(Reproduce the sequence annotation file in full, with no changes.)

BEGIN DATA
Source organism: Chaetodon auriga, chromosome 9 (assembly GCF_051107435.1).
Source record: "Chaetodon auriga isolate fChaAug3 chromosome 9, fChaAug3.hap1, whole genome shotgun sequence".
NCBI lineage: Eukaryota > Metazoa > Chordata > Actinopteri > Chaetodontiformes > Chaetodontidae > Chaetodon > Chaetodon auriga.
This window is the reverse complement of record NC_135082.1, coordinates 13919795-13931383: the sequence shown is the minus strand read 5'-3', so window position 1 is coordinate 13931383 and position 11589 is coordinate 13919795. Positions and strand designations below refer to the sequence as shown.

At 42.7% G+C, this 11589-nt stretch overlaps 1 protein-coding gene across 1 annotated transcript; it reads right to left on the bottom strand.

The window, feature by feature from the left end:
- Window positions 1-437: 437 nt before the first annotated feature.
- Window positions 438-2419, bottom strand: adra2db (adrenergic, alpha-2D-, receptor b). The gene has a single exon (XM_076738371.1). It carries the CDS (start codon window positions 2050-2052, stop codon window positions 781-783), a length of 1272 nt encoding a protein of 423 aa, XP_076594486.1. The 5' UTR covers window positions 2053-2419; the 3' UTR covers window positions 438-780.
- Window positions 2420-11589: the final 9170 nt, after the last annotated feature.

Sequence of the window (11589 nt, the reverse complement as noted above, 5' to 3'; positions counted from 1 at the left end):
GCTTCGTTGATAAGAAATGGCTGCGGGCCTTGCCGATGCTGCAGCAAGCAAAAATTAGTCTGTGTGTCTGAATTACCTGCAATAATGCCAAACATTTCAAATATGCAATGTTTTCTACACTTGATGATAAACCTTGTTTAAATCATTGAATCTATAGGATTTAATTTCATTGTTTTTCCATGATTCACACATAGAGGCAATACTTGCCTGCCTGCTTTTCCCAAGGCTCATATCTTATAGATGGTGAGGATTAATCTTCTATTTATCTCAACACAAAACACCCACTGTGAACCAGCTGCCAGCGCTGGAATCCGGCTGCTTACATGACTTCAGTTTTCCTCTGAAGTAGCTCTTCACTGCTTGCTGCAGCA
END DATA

Source organism: Chaetodon auriga, chromosome 9 (assembly GCF_051107435.1).
Source record: "Chaetodon auriga isolate fChaAug3 chromosome 9, fChaAug3.hap1, whole genome shotgun sequence".
NCBI lineage: Eukaryota > Metazoa > Chordata > Actinopteri > Chaetodontiformes > Chaetodontidae > Chaetodon > Chaetodon auriga.
This window is the reverse complement of record NC_135082.1, coordinates 13919795-13931383: the sequence shown is the minus strand read 5'-3', so window position 1 is coordinate 13931383 and position 11589 is coordinate 13919795. Positions and strand designations below refer to the sequence as shown.

At 42.7% G+C, this 11589-nt stretch overlaps 1 protein-coding gene across 1 annotated transcript; it reads right to left on the bottom strand.

The window, feature by feature from the left end:
- Window positions 1-437: 437 nt before the first annotated feature.
- Window positions 438-2419, bottom strand: adra2db (adrenergic, alpha-2D-, receptor b). The gene has a single exon (XM_076738371.1). It carries the CDS (start codon window positions 2050-2052, stop codon window positions 781-783), a length of 1272 nt encoding a protein of 423 aa, XP_076594486.1. The 5' UTR covers window positions 2053-2419; the 3' UTR covers window positions 438-780.
- Window positions 2420-11589: the final 9170 nt, after the last annotated feature.

Sequence of the window (11589 nt, the reverse complement as noted above, 5' to 3'; positions counted from 1 at the left end):
GCTTCGTTGATAAGAAATGGCTGCGGGCCTTGCCGATGCTGCAGCAAGCAAAAATTAGTCTGTGTGTCTGAATTACCTGCAATAATGCCAAACATTTCAAATATGCAATGTTTTCTACACTTGATGATAAACCTTGTTTAAATCATTGAATCTATAGGATTTAATTTCATTGTTTTTCCATGATTCACACATAGAGGCAATACTTGCCTGCCTGCTTTTCCCAAGGCTCATATCTTATAGATGGTGAGGATTAATCTTCTATTTATCTCAACACAAAACACCCACTGTGAACCAGCTGCCAGCGCTGGAATCCGGCTGCTTACATGACTTCAGTTTTCCTCTGAAGTAGCTCTTCACTGCTTGCTGCAGCA